Man presumed dead after airplane lands in Lake Michigan
Sulphur Springs pilot who was passenger on flight survives
Kerry Craig | News-Telegram Assistant Editor

Aug. 1, 2006 -- A Sulphur Springs pilot was back home Tuesday following a harrowing experience Sunday on Lake Michigan when the airplane he was a passenger in reportedly experienced engine problems and went down in the lake.

Danny Goggans, 49, a commercial pilot and an associate of Legend Airplane Company of Sulphur Springs, had left the Experimental Aircraft Association's annual fly-in at Oshkosh, Wis., with the owner of the new Legend Cub enroute to Chicago when the accident occurred.

The Chicago Tribune, in its Tuesday morning edition, said a second day of searching for the pilot of the light sport airplane was unsuccessful and said the unidentified man apparently drowned while waiting to be rescued.

The newspaper report said the men contacted Gary Chicago International Airport by radio about 4:20 p.m. Sunday, saying they were having engine trouble. Within 10 minutes, the plane made an emergency landing about four miles off the Chicago coast.

A Chicago Fire Department spokesman told the Tribune that Goggans told authorities the landing was "excellent for a water landing."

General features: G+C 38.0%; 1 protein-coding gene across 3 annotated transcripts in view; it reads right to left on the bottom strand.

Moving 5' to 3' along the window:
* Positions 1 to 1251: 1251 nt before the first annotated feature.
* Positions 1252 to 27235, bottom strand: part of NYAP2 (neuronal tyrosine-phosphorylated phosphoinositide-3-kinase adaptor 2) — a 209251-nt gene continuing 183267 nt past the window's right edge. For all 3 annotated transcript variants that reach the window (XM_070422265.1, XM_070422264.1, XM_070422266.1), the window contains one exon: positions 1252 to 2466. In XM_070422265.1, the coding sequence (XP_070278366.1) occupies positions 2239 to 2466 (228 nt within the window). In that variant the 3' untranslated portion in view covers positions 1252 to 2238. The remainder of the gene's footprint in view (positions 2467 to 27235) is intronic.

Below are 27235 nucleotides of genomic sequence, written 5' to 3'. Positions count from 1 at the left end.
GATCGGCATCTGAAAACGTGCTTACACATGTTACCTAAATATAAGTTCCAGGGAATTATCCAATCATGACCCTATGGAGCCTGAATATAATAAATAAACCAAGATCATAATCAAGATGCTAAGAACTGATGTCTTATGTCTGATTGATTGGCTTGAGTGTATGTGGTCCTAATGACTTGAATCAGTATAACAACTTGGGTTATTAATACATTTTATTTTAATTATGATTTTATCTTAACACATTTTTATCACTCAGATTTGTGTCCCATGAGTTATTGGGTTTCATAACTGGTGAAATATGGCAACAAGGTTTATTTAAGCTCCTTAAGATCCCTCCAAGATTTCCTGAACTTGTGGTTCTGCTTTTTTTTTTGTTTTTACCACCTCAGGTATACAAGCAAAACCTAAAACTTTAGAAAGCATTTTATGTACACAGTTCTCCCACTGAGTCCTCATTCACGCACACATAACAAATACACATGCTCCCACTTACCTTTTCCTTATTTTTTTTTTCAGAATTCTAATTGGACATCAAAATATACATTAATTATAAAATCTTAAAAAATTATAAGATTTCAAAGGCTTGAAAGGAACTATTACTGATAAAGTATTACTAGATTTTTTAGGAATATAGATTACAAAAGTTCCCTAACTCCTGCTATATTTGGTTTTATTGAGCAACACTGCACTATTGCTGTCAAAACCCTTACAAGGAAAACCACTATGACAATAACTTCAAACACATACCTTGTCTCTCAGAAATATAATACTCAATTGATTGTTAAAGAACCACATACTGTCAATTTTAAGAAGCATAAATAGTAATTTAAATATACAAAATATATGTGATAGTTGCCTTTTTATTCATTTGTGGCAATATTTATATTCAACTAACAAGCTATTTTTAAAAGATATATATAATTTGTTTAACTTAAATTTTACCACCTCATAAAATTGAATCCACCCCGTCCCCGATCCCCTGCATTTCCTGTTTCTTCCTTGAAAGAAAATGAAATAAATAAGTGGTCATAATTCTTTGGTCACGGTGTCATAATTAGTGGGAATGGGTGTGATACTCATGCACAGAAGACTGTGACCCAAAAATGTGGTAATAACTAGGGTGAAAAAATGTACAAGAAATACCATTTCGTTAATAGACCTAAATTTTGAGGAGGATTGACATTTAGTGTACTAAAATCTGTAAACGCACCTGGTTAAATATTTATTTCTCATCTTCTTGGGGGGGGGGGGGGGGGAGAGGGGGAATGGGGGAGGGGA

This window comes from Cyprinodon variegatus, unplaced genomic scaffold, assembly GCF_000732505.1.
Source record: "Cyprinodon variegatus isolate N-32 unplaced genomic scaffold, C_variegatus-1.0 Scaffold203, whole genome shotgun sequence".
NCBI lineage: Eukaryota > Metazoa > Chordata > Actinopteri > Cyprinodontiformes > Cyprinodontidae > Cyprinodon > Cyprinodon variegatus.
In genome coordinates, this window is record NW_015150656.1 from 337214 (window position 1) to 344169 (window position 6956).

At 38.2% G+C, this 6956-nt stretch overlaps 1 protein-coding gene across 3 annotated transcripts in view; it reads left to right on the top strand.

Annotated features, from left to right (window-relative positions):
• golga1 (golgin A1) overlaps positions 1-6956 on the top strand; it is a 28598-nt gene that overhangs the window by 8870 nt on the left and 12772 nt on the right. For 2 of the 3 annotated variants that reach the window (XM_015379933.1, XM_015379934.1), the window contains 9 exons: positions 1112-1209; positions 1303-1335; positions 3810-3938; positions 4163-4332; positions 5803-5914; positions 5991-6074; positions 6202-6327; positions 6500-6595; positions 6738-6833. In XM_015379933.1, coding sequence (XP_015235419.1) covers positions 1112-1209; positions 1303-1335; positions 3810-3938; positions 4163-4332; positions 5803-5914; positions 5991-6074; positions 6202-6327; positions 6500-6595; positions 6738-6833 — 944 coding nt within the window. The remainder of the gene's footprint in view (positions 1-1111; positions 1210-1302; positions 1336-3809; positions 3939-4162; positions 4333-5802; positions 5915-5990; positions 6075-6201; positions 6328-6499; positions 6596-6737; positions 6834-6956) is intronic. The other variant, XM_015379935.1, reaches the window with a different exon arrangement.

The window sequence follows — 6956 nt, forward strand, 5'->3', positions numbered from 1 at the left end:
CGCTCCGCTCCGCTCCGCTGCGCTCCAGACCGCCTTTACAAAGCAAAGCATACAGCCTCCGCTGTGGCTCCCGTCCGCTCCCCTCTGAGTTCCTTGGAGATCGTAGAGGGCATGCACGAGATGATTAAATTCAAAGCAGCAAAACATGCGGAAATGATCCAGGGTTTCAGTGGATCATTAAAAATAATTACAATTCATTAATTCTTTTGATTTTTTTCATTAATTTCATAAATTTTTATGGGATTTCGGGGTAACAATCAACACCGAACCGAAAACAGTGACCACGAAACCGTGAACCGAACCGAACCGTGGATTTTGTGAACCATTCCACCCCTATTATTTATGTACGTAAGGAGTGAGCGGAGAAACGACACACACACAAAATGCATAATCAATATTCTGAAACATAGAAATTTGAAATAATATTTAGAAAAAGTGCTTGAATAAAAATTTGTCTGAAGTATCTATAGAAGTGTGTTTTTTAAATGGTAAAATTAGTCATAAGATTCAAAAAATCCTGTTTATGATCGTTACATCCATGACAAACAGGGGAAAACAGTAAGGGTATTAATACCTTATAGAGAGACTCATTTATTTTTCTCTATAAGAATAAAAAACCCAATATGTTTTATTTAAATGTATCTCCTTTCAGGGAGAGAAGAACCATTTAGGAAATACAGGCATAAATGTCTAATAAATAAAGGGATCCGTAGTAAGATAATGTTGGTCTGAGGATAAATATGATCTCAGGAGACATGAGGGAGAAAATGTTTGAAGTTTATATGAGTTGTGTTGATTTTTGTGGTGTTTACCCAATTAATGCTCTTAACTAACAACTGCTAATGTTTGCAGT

A source at Sulphur Springs Airport who declined to be identified said the airplane landed intact and that both occupants were able to get out of the airplane.

The two men were sitting on the floating airplane when it began to sink and the pilot was briefly pulled under the water.

The Tribune quoted Chicago Fire Department spokesman Larry Langford as saying that when the passenger [Goggans] brought the other man back to the surface, their flotation device would not support both of them.

"In a panic, the pilot lost the flotation device, which the passenger swam to retrieve," Langford said. "When he returned, the pilot was underwater."

Langford said rescuers did not expect to find the 60-year-old alive and that he believes rescuers would have spotted the pilot if he was still floating or swimming. 

After being rescued, Goggans was taken to a Chicago hospital where he was treated and released. He was flown back to Sulphur Springs late Monday.

The unidentified pilot had visited the Legend Airplane Company manufacturing plant in Sulphur Springs earlier this year to purchase a Legend Cub and took delivery of the airplane at the Oshkosh air show.

Legend Airplane Company spokesmen declined any comment on the accident, but said the National Transportation Safety Board was investigating the crash.

Legend Airplane Company was established at Sulphur Springs Airport shortly after the Federal Aviation Administration created a new category for light sport airplanes in 2004. 

The Legend Cub is a two-place airplane powered by the proven Teledyne-Continental 100-horsepower engine. The company has delivered more than 50 new airplanes.

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